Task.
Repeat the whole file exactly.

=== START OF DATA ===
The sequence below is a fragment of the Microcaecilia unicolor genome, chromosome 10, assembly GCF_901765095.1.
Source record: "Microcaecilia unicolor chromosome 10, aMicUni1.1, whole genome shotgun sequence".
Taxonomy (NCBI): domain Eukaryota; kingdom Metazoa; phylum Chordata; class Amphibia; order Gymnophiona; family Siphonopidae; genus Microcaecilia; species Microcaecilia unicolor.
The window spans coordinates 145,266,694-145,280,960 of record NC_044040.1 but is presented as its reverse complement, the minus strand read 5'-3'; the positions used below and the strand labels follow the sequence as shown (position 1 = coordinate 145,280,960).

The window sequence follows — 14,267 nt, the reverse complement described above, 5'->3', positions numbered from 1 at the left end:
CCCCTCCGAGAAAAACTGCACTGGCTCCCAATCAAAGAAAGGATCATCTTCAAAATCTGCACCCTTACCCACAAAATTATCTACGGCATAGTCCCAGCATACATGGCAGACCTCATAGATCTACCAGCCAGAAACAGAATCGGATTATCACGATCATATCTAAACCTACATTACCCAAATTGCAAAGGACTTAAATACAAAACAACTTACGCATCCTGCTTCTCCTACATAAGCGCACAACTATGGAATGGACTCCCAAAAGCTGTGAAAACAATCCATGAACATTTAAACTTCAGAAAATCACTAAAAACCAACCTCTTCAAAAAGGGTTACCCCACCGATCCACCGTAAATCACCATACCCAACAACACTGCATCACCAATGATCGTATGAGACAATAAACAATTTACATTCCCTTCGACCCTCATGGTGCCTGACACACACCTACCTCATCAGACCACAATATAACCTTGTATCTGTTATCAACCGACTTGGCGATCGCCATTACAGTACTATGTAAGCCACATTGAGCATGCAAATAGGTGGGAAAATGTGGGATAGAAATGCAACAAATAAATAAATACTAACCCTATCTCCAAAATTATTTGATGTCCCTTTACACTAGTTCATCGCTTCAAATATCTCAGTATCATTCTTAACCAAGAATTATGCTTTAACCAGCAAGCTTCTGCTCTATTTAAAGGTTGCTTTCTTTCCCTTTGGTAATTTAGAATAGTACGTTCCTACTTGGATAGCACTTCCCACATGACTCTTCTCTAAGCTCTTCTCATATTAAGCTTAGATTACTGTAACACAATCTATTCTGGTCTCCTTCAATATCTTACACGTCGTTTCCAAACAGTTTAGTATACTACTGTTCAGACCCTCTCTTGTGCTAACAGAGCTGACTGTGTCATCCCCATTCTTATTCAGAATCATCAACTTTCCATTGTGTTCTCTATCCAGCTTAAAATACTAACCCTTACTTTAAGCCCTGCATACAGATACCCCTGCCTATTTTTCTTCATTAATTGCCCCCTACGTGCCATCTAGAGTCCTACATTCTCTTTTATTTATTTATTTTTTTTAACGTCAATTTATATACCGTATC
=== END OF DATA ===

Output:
The sequence below is a fragment of the Microcaecilia unicolor genome, chromosome 10, assembly GCF_901765095.1.
Source record: "Microcaecilia unicolor chromosome 10, aMicUni1.1, whole genome shotgun sequence".
Taxonomy (NCBI): domain Eukaryota; kingdom Metazoa; phylum Chordata; class Amphibia; order Gymnophiona; family Siphonopidae; genus Microcaecilia; species Microcaecilia unicolor.
The window spans coordinates 145,266,694-145,280,960 of record NC_044040.1 but is presented as its reverse complement, the minus strand read 5'-3'; the positions used below and the strand labels follow the sequence as shown (position 1 = coordinate 145,280,960).

The window sequence follows — 14,267 nt, the reverse complement described above, 5'->3', positions numbered from 1 at the left end:
CCCCTCCGAGAAAAACTGCACTGGCTCCCAATCAAAGAAAGGATCATCTTCAAAATCTGCACCCTTACCCACAAAATTATCTACGGCATAGTCCCAGCATACATGGCAGACCTCATAGATCTACCAGCCAGAAACAGAATCGGATTATCACGATCATATCTAAACCTACATTACCCAAATTGCAAAGGACTTAAATACAAAACAACTTACGCATCCTGCTTCTCCTACATAAGCGCACAACTATGGAATGGACTCCCAAAAGCTGTGAAAACAATCCATGAACATTTAAACTTCAGAAAATCACTAAAAACCAACCTCTTCAAAAAGGGTTACCCCACCGATCCACCGTAAATCACCATACCCAACAACACTGCATCACCAATGATCGTATGAGACAATAAACAATTTACATTCCCTTCGACCCTCATGGTGCCTGACACACACCTACCTCATCAGACCACAATATAACCTTGTATCTGTTATCAACCGACTTGGCGATCGCCATTACAGTACTATGTAAGCCACATTGAGCATGCAAATAGGTGGGAAAATGTGGGATAGAAATGCAACAAATAAATAAATACTAACCCTATCTCCAAAATTATTTGATGTCCCTTTACACTAGTTCATCGCTTCAAATATCTCAGTATCATTCTTAACCAAGAATTATGCTTTAACCAGCAAGCTTCTGCTCTATTTAAAGGTTGCTTTCTTTCCCTTTGGTAATTTAGAATAGTACGTTCCTACTTGGATAGCACTTCCCACATGACTCTTCTCTAAGCTCTTCTCATATTAAGCTTAGATTACTGTAACACAATCTATTCTGGTCTCCTTCAATATCTTACACGTCGTTTCCAAACAGTTTAGTATACTACTGTTCAGACCCTCTCTTGTGCTAACAGAGCTGACTGTGTCATCCCCATTCTTATTCAGAATCATCAACTTTCCATTGTGTTCTCTATCCAGCTTAAAATACTAACCCTTACTTTAAGCCCTGCATACAGATACCCCTGCCTATTTTTCTTCATTAATTGCCCCCTACGTGCCATCTAGAGTCCTACATTCTCTTTTATTTATTTATTTTTTTTAACGTCAATTTATATACCGTATC